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Seismic Design

Seismic Design

Seismic Design

Recently, there are two major earthquakes, namely in Turkey & Taiwan.
Under normal conditions of contract, earthquake is regarded as act of God. However in places like California & Japan, earthquake is inevitable. Based on the observation from the recent quakes, most buildings do not survive the disaster. How do we strike a balance between the value of a human live against the project cost?
What is the scale level ? (1 to 9 )
If so, is it safe to say the casualties in quakes at the renge of 7 to 8 are just unlucky & there isn't much can be done?

RE: Seismic Design

We do place a dollar value on life in engineering design. Most structures and many mechanical devices (cars, airplanes, etc.) can be made safer for the user, but only at higher cost.
We all accept a certain level or risk upon our birth. We compound this when we buy and use potentially unsafe products, ride on airplanes, bungy jump, skydive, move to California and live in an old concrete building, or ride in cars that have head-on closing speeds of well over 120 mph on 2 lane state highways separated only by a few feet.
We strike the balance by setting design and construction standards and enforcing those standards.
We could go to the extreme and permit only one story wood structures for all new buildings, but I think society desires a higher level of risk than that.

RE: Seismic Design

Dear friend,

The focus of the modern seismic design of buildings is not to reach a zero-damage status during a major earthquake, the target is to control the damage in certain acceptable level. A good performance of the building gets manifested when you have damage but not colapse. It happens that in more the countries you have design codes but the designers doesn't understand really how to design with them, and the authorities has not an infraestructure to qualify the design. It is important to know that in more the cases that buildings colapsed in Turkey, the materials were of very bad quality, and the real reason of the colapse is not a wrong design. If someone wants to upgrade the performance of buildings without investigate the details of the design it will be enough to use very simple rules:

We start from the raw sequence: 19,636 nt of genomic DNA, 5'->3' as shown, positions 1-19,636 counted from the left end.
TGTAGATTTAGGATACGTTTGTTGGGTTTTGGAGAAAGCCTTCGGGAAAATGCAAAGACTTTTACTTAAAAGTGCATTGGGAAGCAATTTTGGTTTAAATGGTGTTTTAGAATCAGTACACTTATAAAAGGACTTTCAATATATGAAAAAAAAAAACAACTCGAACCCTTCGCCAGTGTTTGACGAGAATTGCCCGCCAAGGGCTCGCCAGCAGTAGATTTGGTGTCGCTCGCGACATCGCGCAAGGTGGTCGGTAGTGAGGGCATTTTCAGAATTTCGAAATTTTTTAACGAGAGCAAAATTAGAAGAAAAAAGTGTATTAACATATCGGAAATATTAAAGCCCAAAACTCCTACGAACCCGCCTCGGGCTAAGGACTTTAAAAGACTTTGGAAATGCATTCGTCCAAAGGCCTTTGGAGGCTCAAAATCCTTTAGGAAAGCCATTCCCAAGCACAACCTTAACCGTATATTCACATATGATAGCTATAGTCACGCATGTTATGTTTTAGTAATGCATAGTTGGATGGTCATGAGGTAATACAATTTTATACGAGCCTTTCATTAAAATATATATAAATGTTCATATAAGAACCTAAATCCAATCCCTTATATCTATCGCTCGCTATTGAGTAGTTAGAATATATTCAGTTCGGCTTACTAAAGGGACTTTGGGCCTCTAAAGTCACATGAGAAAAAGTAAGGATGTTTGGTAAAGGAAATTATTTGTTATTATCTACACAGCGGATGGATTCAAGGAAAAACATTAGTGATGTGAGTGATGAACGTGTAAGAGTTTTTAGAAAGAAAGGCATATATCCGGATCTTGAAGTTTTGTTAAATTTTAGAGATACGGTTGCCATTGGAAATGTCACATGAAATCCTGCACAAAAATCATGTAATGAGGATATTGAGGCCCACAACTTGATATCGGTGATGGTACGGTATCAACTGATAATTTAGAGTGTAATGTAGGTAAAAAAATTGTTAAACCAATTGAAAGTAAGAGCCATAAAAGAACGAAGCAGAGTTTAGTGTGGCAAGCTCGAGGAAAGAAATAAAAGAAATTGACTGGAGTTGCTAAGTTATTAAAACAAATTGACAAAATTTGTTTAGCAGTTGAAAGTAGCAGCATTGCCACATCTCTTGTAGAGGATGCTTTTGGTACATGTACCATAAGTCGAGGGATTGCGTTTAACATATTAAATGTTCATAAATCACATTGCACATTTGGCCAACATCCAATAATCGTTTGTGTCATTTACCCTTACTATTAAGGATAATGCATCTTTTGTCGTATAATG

1)Use more reinforced concrete walls, from the foundation until the higher roof.
2)Employ good quality of sands and cement, an a higher ratio of horizontal and vertical reinforcement.
3)Don't be afraid of stiffness when your structure is not brittle. Flexible structures are brittle when non structural elements don't let displacements to occure, and as a result of this the values of the response spectrum of the codes(for flexible structures) are not real.

Very simple, isn't it? But lots of people die when designers, contractors and authorities ignore it.

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